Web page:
A shrinking supply of a critical product component is rippling across the globe, with implications here in Evanston.
No, we’re not talking about the semiconductor shortage that’s forcing auto factories to shut down.
Rather, this shortage involves tapioca starch balls known as boba, a key ingredient in boba tea, otherwise known as bubble tea.
“We rely on suppliers and they’re starting to run short,” says Cindy Tsao, manager of the 527 Cafe on Davis Street. 527 Cafe specializes in boba tea, a sweet combination of tea, milk, sugar, ice, toppings, and of course, the boba.
Boba sit on the bottom of the glass, but become soft and gooey and fit through large straws which are part of the drinking experience.
Assistant manager Justin Huang says “there have been delays getting tapioca starch from Thailand to manufacturing sites in Taiwan,” where boba tea originated in the 1980s. So 527 has stocked up, now with two months’ supply on hand instead of just a few weeks.
527 Cafe is a Taiwanese family-owned business. When Tsao returned to Taiwan about a decade ago, she says boba tea “was already really popular” and was also “starting to pick up traction” in the United States.
If you are over 45, you’re probably far more aware of the semiconductor shortage than you are of the shrinking boba supply. But if you’re younger, Tsao and Huang say you’re far more likely to know about boba, even if the shortage is not on your radar.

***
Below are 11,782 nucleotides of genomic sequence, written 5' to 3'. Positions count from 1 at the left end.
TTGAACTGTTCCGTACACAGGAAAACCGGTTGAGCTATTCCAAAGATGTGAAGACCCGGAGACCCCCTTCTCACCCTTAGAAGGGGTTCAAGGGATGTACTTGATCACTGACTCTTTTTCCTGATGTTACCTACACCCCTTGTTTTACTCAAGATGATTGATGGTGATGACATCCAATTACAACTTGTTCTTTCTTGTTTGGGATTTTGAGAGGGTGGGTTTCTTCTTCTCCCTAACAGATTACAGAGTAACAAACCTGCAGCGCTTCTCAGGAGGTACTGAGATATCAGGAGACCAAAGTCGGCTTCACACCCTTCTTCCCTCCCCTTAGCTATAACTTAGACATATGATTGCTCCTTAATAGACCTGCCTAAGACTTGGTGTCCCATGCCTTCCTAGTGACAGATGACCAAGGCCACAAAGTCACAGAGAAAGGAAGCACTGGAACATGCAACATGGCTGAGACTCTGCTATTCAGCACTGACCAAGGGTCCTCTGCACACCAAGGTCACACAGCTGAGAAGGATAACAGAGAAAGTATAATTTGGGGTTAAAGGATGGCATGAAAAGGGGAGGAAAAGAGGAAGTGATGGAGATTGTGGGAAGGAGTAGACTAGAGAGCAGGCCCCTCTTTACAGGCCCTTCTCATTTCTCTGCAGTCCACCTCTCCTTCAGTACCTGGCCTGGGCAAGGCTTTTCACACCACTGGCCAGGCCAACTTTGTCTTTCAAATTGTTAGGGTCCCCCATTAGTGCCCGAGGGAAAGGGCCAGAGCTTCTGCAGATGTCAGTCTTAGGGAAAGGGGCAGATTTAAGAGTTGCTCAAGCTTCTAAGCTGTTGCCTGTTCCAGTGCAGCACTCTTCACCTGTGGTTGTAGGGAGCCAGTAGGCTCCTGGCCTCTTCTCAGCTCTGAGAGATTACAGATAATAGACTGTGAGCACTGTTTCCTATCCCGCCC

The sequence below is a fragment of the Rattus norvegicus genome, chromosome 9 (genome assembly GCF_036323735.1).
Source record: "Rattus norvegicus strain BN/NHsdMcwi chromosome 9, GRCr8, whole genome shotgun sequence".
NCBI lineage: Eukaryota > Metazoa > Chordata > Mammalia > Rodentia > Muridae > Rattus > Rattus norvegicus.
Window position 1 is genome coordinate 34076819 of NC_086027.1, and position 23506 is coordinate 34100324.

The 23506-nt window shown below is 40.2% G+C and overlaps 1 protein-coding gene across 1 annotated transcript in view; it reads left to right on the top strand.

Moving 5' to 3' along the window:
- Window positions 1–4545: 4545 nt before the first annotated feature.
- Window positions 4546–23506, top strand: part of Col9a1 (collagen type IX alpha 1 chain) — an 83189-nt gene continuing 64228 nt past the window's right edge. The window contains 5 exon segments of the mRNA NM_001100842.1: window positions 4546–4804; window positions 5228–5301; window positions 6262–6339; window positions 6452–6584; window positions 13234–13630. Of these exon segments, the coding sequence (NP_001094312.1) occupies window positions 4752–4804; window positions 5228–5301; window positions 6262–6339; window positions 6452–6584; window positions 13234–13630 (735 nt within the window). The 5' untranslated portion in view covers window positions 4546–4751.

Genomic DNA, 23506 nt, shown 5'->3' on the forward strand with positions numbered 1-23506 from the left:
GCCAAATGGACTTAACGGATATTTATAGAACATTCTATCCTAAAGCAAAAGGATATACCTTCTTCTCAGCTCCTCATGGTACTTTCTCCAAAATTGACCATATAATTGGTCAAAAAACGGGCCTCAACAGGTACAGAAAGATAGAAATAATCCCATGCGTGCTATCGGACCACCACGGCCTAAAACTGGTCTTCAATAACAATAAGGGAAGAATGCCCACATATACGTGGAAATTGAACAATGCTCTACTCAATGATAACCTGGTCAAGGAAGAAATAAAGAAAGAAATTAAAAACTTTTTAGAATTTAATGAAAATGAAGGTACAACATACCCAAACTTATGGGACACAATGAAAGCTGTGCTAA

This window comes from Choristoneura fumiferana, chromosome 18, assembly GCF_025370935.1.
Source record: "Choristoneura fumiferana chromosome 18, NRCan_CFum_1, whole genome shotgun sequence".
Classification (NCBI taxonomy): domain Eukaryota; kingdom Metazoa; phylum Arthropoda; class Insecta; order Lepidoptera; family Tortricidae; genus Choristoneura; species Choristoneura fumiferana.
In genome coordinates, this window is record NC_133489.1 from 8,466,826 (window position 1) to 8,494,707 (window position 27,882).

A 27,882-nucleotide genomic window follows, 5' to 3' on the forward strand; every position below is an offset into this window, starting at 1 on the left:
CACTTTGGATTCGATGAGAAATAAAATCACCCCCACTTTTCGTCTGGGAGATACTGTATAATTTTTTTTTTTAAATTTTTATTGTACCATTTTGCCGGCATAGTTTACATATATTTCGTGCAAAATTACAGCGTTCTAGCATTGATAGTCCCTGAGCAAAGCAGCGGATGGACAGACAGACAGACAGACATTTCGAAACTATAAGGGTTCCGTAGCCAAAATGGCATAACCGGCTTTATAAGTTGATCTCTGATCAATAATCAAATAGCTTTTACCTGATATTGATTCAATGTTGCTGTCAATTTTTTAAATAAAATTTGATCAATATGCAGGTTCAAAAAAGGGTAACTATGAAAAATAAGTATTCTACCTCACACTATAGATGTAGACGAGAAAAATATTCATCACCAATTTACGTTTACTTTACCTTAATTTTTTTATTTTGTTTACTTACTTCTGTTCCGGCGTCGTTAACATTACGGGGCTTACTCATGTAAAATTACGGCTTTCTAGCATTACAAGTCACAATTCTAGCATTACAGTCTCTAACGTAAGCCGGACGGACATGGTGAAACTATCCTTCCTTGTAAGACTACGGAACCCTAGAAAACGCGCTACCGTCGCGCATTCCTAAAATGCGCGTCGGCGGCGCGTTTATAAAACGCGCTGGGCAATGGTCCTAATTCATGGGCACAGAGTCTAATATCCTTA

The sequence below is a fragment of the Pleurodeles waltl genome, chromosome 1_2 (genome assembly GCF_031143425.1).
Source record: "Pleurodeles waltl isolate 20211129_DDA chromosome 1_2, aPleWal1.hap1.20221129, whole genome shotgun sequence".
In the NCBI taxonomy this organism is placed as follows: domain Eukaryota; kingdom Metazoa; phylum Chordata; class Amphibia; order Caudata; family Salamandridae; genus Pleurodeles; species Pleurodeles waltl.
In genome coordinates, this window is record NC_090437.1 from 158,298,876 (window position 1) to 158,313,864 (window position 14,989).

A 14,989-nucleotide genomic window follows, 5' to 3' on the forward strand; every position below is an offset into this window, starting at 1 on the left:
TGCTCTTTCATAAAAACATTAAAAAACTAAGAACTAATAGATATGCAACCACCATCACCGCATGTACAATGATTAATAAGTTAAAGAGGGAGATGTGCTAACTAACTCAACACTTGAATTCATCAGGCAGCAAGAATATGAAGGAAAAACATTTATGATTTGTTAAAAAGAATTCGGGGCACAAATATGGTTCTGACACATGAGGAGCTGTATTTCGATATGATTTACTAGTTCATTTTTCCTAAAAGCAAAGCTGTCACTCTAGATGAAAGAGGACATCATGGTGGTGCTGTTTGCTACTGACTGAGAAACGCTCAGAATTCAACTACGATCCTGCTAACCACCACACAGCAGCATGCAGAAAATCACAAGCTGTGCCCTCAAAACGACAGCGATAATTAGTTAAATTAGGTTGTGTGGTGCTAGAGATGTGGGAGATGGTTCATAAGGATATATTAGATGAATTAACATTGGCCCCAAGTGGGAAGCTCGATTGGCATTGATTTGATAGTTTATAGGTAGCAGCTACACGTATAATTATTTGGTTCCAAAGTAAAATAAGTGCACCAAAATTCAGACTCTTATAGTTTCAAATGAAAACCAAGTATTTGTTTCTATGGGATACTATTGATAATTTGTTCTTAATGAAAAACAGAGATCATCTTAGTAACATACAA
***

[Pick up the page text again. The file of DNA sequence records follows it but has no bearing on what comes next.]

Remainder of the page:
Huang says boba tea is particularly popular in places with large immigrant communities and in cities with plenty of young people and college students. If that’s not Evanston, what is?
The drink is particularly colorful, with multiple layers as well as the boba. For young people used to showing the world what they’re doing, boba tea is very “instagrammable,” Huang says.
Among the boba offerings are Oreo milk tea, and strawberry matcha latte. There are also several different types of boba, including “mango popping boba,” with mango juice inside.
A regular sized boba tea goes for about $4, a large one is $5. Huang relates the growing popularity of boba with the rise of Starbucks. Once, the idea of paying $5 for coffee seemed outrageous, especially when a small drink was called a “tall.”
Nevertheless, as Starbucks proved and as boba is also showing, “people are willing to pay for a well-crafted drink.” Huang says.
Besides 527 Cafe, several other Evanston restaurants sell boba tea. Friday, April 30 is National Boba Tea Day, so if you want to figure out why this drink is catching on, order one, sit back, and as you sip it, you can forget all about the semiconductor shortage.